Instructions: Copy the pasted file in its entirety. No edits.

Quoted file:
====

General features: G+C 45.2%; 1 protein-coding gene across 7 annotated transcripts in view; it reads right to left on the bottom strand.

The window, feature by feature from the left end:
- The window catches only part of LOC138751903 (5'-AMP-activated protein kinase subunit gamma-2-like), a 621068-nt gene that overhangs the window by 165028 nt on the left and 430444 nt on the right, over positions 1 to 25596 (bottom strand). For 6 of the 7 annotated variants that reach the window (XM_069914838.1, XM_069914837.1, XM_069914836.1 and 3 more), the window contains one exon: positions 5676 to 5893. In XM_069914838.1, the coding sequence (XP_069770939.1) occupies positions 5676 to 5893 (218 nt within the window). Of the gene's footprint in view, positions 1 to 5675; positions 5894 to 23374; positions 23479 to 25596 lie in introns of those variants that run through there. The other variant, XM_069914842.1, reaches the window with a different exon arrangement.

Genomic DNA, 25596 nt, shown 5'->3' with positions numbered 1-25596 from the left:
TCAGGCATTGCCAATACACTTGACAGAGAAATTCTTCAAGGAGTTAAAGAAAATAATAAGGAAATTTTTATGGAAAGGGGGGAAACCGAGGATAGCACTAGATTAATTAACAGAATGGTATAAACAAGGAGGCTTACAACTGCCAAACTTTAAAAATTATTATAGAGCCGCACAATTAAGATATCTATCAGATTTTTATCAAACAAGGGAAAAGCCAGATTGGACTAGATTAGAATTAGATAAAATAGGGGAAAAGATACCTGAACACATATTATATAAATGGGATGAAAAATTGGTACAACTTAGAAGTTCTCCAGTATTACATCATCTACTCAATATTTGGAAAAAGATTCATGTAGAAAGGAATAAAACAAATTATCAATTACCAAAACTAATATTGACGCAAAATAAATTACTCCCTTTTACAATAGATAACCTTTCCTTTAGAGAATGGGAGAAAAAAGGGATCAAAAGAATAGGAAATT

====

General features: G+C 45.2%; 1 protein-coding gene across 7 annotated transcripts in view; it reads right to left on the bottom strand.

The window, feature by feature from the left end:
- The window catches only part of LOC138751903 (5'-AMP-activated protein kinase subunit gamma-2-like), a 621068-nt gene that overhangs the window by 165028 nt on the left and 430444 nt on the right, over positions 1 to 25596 (bottom strand). For 6 of the 7 annotated variants that reach the window (XM_069914838.1, XM_069914837.1, XM_069914836.1 and 3 more), the window contains one exon: positions 5676 to 5893. In XM_069914838.1, the coding sequence (XP_069770939.1) occupies positions 5676 to 5893 (218 nt within the window). Of the gene's footprint in view, positions 1 to 5675; positions 5894 to 23374; positions 23479 to 25596 lie in introns of those variants that run through there. The other variant, XM_069914842.1, reaches the window with a different exon arrangement.

Genomic DNA, 25596 nt, shown 5'->3' with positions numbered 1-25596 from the left:
TCAGGCATTGCCAATACACTTGACAGAGAAATTCTTCAAGGAGTTAAAGAAAATAATAAGGAAATTTTTATGGAAAGGGGGGAAACCGAGGATAGCACTAGATTAATTAACAGAATGGTATAAACAAGGAGGCTTACAACTGCCAAACTTTAAAAATTATTATAGAGCCGCACAATTAAGATATCTATCAGATTTTTATCAAACAAGGGAAAAGCCAGATTGGACTAGATTAGAATTAGATAAAATAGGGGAAAAGATACCTGAACACATATTATATAAATGGGATGAAAAATTGGTACAACTTAGAAGTTCTCCAGTATTACATCATCTACTCAATATTTGGAAAAAGATTCATGTAGAAAGGAATAAAACAAATTATCAATTACCAAAACTAATATTGACGCAAAATAAATTACTCCCTTTTACAATAGATAACCTTTCCTTTAGAGAATGGGAGAAAAAAGGGATCAAAAGAATAGGAAATT